Tax cuts won’t grow the economy if Canadians are too scared to spend

The government’s middle-class tax cuts aren’t stoking growth, since heavily indebted consumers use windfalls to save or pay down debt

Shopper pushing a stroller through a Nordstrom department store in Vancouver

Child bonuses from the federal government in 2015 appear to have been saved, not spent. (Ben Nelms/Bloomberg/Getty)

Finally, the Bank of Canada’s forecasting department, which saw bad things coming back in January 2015 before anyone else, got one wrong. The central bank predicted Canada’s economy would stall in the fourth quarter. In fact, gross domestic product increased 0.2% from the third quarter. Hooray.

Statistics Canada closed the books on a lousy year March 1 with its report on fourth-quarter GDP. The economy grew 1.2%—the weakest outside a recession since the early 1990s. The disintegration of investment in nonresidential structures and machinery and equipment subtracted almost a full percentage point from GDP; only 2009 and 1982 were worse in that regard, and neither of those years stand out as high points in Canada’s economic history. Exports of goods and services declined in the fourth quarter, tarnishing somewhat the 2.6% surge in the third quarter that had generated excitement.

Modestly stronger growth than the Bank of Canada had expected should be reason enough for policy makers to leave their benchmark interest rate unchanged when they conclude their latest deliberations next week. Governor Stephen Poloz attended a Group of 20 meeting in Shanghai on the weekend at which he and his counterparts decided the global economy is in better shape than volatile financial markets imply. That suggests Canada’s central bank will look past a rocky start to the year. The drop in exports will be a concern, but probably not enough to prompt an interest-rate cut ahead of Finance Minister Bill Morneau’s first budget on March 22. Prime Minister Justin Trudeau and his top economic official maintain they will go big on infrastructure and sops to the middle class. Poloz made clear at his last policy announcement in January that he wanted to assess the makeup of Trudeau’s deficit-spending program before deciding whether more monetary stimulus is needed.

Morneau was at the G20 meeting too. He was “encouraged” by the support he received from others about his plan for “Canada’s new path to strengthen the middle class and grow the economy,” according to the press release Finance published at the end of the event. The G20 agreed that it was time for the fiscal authorities to take the baton from the central banks. Morneau would have been one of the few at the table who could credibly back up those words. The challenge will be getting the most out of whatever money he and the prime minister decide to borrow. They may confront some difficult choices because their emphasis on the middle class—the focus of virtually every piece of propaganda released by the Trudeau government—may not be the most effective way to “grow” the economy.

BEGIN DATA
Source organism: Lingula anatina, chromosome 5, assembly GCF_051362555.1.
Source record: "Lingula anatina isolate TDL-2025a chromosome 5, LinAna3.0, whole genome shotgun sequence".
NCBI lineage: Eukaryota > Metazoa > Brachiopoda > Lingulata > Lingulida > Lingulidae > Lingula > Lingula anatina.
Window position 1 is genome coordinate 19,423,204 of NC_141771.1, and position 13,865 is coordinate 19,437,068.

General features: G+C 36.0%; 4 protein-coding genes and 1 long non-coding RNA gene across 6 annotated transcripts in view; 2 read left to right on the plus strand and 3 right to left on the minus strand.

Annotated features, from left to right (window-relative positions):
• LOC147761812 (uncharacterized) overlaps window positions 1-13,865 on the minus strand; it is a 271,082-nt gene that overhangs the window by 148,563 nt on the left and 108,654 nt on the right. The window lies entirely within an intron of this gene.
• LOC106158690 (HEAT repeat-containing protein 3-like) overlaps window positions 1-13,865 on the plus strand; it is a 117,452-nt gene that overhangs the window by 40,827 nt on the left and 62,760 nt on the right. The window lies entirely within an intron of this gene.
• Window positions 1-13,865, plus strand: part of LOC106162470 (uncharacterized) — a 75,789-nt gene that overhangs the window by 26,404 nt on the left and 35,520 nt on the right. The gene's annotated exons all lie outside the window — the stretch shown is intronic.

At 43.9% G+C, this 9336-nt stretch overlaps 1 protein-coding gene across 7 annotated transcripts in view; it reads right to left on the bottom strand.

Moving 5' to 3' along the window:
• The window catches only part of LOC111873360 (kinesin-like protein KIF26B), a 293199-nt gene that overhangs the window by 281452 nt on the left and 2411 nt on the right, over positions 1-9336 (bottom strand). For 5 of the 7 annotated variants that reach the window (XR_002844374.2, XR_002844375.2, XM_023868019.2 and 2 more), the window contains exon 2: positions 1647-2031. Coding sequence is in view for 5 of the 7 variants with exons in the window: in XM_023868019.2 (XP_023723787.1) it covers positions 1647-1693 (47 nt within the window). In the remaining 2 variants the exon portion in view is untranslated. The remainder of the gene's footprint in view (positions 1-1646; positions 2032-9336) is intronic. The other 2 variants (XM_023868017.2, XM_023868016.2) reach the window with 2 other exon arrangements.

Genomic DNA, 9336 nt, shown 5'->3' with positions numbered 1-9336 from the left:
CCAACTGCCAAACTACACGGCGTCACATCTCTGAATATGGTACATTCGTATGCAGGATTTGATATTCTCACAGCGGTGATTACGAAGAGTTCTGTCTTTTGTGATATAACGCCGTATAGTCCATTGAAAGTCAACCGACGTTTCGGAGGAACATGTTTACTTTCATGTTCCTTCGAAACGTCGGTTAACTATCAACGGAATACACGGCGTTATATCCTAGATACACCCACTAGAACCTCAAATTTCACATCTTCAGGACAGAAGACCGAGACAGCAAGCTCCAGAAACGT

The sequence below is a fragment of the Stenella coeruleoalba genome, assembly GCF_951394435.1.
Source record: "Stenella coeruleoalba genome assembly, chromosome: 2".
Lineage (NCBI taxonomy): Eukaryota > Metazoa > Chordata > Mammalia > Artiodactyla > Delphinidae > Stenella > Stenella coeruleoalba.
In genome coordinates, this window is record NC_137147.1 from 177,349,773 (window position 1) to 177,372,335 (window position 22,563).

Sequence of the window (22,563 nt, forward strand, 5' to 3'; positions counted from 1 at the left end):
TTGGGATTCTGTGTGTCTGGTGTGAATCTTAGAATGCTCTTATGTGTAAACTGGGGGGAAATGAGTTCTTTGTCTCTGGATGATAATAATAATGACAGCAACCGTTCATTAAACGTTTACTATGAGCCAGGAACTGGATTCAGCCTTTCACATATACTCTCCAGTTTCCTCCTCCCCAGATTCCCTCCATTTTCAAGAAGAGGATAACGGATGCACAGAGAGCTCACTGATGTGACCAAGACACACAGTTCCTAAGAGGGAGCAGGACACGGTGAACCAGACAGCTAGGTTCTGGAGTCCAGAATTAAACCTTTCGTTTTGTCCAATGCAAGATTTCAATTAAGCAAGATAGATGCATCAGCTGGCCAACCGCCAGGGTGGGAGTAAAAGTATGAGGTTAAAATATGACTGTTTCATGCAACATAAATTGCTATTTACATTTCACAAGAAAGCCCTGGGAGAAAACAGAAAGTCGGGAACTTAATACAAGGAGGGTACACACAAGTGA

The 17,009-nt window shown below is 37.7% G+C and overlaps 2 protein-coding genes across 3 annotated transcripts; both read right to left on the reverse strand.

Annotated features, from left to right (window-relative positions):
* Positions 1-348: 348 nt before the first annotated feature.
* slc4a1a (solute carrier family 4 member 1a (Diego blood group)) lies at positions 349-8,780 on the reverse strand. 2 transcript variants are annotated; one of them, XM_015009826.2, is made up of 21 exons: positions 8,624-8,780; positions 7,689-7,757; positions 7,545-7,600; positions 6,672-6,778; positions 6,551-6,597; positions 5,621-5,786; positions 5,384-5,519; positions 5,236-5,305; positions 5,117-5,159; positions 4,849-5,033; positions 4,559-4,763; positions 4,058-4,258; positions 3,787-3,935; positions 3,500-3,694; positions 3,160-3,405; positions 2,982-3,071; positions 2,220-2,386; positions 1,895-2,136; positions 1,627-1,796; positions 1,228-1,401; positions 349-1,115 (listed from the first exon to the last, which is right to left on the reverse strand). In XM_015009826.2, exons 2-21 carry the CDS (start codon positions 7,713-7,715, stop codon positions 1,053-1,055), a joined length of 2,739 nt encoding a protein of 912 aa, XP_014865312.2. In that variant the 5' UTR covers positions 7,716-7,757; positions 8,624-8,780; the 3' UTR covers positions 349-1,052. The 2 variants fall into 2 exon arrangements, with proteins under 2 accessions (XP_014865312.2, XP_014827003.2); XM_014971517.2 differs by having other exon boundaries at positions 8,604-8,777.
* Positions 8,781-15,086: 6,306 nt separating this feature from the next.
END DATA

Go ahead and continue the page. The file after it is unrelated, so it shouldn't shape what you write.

One of the first things Morneau did as finance minister was keep Trudeau’s election promise to reduce the 22% tax rate to 20.5%. The government says the change will leave singles who in that tax bracket with an extra $330, while couples will gain an average of $540 every year.

Theoretically, that cash will find its way back into the economy. Unless beneficiaries choose to sit on it. StatsCan’s fourth-quarter figures showed that household disposable income increased 3.9% in 2015, faster than the 3% pace of the previous year. The gain from 2014 was helped by the $3 billion former prime minister Stephen Harper rained on Canadians through his pre-election boost to the universal child benefit. Harper advertised the policy as economic stimulus. Yet Canadians didn’t spend it, or at least not all of it. “We don’t know how much they spent, but we can tell some people saved the money,” Poloz said at a press conference last month. “They certainly didn’t spend it the day they got the cheques.”

As everyone knows by now, Canadian households are carrying record debt burdens. And when households begin to worry about their financial security, they tend to reduce spending and focus on paying off debt. Canada’s savings rate rose to 4.4% from 4.2% in 2014, according to StatsCan, and household spending declined. There’s little reason to think that trend will change as long as the economy is weak and debt is high. That means Morneau must focus his spending on infrastructure, which the International Monetary Fund, the Bank of Canada and others say provides the greatest economic benefit. The best way to “strengthen” the middle class is to create jobs. There’s reason to doubt tax cuts will accomplish that.